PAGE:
FINANCIAL FRAUD: HITTING WHERE IT HURTS

August 4, 2016

Internet security concept. Credit cards and lock on laptop keyboard. 3d

It’s a classic Hollywood theme: loveable rogue scams unwitting victims and makes off with their hard-earned funds to enjoy a lifestyle of luxury. It’s an entertaining story-line, but if it happens to you in real life, the financial and emotional impact can be huge.

What is financial fraud?

Financial fraud is often referred to as “white collar crime” and usually occurs when an individual in a position of power or trust steals money for personal gain. They can cause financial ruin, destroy businesses and break up families.

Due to advances in technology, individuals have become more susceptible to fraud and the complexity of fraud scams can be difficult for expert investors to identify.

Financial fraud includes:

  • Forging or dishonestly changing documents.
  • Misuse of funds, including credit card fraud.
  • Breach of trust and identity theft.
  • Scams.

Some recent high profile examples of fraud include:

  • A woman controlled funds on behalf of people who could not make their own financial decisions. She spent the money on shopping sprees, plastic surgery and holidays. She was found guilty of fraud, but the funds could not be recovered.
  • A director of a company was able to falsify documents leading to substantial losses for hundreds of people. He had used the funds to pay the company’s debts.
  • A married couple created an elaborate property investment scam, promising high investment returns. They used the funds to buy luxury cars and pay off their mortgage.

The statistics

Instances of financial fraud are on the rise. In 2012, the ACCC received almost 84,000 scam-related complaints from consumers and businesses, with financial losses totalling $93 million.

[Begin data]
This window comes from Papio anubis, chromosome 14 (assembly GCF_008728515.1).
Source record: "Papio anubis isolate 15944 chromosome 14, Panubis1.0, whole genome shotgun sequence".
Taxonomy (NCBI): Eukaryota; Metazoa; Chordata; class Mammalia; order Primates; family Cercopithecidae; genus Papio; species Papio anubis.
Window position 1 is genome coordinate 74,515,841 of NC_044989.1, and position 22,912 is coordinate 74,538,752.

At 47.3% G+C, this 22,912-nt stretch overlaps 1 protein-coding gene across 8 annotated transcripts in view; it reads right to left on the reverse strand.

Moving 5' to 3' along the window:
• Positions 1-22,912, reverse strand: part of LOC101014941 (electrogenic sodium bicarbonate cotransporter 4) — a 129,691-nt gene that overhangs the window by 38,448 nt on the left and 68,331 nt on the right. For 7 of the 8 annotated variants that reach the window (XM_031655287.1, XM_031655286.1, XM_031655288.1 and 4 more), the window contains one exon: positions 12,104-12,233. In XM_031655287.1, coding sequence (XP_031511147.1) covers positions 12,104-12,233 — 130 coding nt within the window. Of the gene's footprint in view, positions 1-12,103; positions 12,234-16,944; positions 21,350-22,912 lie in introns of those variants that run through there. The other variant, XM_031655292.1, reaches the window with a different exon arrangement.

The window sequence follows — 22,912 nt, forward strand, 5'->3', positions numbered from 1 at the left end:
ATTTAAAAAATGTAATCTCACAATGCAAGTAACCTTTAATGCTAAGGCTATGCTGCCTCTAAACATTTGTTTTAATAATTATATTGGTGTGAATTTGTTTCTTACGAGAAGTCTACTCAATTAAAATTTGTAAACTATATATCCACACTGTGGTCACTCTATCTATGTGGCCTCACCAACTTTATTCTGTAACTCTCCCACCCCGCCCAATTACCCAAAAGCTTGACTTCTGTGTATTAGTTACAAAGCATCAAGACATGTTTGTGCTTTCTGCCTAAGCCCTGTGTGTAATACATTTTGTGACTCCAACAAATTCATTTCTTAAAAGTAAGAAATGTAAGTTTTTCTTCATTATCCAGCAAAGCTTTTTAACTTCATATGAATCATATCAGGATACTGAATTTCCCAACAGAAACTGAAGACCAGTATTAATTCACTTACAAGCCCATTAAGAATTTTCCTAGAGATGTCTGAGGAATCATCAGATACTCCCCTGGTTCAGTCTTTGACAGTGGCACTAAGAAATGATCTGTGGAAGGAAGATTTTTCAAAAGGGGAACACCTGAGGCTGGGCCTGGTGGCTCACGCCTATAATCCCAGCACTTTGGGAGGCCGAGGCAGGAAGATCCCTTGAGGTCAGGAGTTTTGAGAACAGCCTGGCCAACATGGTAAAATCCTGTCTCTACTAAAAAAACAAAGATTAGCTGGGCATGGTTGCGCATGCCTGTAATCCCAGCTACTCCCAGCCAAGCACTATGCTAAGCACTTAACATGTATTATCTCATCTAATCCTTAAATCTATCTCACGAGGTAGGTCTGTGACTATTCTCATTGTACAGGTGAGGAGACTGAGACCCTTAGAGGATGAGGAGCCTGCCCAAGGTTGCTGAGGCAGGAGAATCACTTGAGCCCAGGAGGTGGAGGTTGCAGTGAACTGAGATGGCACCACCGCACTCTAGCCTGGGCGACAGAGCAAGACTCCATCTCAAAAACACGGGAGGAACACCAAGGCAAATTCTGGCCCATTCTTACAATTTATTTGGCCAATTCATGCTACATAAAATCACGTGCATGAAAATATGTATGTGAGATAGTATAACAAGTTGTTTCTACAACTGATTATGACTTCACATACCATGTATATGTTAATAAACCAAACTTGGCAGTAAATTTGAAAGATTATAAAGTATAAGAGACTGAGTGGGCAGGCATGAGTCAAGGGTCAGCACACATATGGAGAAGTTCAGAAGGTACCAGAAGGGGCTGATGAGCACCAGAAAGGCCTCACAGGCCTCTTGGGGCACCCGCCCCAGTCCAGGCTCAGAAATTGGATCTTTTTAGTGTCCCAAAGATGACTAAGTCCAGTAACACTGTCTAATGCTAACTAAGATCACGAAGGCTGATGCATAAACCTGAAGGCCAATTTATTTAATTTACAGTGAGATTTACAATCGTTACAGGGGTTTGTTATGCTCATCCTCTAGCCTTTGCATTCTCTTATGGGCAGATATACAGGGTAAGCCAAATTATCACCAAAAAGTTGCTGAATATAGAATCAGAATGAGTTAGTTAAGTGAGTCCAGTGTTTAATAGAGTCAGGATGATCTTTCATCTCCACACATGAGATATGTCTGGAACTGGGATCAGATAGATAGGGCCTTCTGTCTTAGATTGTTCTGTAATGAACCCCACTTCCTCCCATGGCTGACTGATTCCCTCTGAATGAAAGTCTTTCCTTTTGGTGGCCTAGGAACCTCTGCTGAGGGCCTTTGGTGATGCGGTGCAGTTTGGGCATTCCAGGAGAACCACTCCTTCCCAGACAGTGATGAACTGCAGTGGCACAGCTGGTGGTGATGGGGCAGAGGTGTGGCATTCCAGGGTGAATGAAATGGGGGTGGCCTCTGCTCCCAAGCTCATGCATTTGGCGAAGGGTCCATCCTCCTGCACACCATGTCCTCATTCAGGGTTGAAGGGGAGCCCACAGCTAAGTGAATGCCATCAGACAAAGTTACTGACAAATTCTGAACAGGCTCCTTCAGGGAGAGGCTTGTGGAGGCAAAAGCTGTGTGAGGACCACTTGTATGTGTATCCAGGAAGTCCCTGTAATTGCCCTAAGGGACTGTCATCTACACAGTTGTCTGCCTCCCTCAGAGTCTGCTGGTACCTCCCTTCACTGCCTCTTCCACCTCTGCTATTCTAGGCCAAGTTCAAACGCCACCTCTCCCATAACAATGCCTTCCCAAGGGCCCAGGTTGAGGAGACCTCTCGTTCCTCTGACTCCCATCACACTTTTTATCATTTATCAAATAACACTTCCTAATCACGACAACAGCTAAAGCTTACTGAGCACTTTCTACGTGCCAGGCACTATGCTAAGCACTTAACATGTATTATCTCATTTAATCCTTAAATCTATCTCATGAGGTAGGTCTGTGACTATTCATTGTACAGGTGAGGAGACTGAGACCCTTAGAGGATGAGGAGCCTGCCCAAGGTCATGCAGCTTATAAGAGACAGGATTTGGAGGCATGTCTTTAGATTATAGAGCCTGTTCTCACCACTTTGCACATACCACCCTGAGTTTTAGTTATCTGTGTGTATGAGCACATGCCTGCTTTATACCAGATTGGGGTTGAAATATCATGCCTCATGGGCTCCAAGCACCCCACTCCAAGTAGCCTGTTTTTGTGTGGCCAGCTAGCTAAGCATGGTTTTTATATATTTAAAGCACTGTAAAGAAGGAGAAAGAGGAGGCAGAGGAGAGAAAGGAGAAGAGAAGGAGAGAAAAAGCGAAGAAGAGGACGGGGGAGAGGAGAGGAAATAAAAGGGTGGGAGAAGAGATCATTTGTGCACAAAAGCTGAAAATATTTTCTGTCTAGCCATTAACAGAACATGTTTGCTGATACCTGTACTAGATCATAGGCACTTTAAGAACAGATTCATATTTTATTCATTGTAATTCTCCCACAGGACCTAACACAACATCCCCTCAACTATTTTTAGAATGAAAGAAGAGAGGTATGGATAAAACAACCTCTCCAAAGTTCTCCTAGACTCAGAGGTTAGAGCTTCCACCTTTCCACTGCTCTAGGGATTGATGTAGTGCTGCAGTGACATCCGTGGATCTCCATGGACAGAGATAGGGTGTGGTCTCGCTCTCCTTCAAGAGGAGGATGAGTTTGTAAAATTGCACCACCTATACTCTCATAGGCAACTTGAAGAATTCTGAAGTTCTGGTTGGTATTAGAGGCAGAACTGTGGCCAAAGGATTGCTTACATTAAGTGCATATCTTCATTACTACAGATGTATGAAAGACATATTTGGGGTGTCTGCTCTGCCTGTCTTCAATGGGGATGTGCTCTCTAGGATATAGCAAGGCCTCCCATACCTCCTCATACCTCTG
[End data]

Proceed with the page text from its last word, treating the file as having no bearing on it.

Greed and lifestyle appear to be major fraud motivators, as this table indicates:

What to do if it happens to you

If you believe that you have been defrauded, it is important to seek urgent legal advice from an experienced fraud litigation lawyer.

You should also report the matter to the police, but bear in mind that it may take months or even years before there is a criminal trial. Sometimes, police may decide to drop the charges, or prosecutors may decide not to take the matter to trial. If this happens, the fraudster may never be punished. You may never get your money back as it is becoming easier for a fraudster to transfer, launder and syphon funds to international accounts, convert funds to assets or transfer funds to third parties.

For this reason, if you have been defrauded, immediate legal action should be taken to freeze the assets of the fraudster to prevent any further spending.

Taking legal action

Even if the police decide not to pursue the matter, you have the option of suing the fraudster for damages. This is known as taking civil action. The aim is to get a court order that the fraudster repay you some or all of the money that you have lost. You should carefully discuss this option with your lawyer.

Civil action can also be faster than criminal proceedings. A court may be available to hear an application for a freezing order within a matter of days. Sometimes, a civil trial can be heard within a few months.

How a fraud matter impacts on you can often come down to timing. The sooner you take action, the greater the chance that you will recover at least some of your assets or recover the value of the assets with a civil claim.

Websters Lawyers are experienced in acting for people who have been defrauded and have achieved great results for some clients. Contact us today for advice about your situation and whether you might succeed in a claim against a fraudster.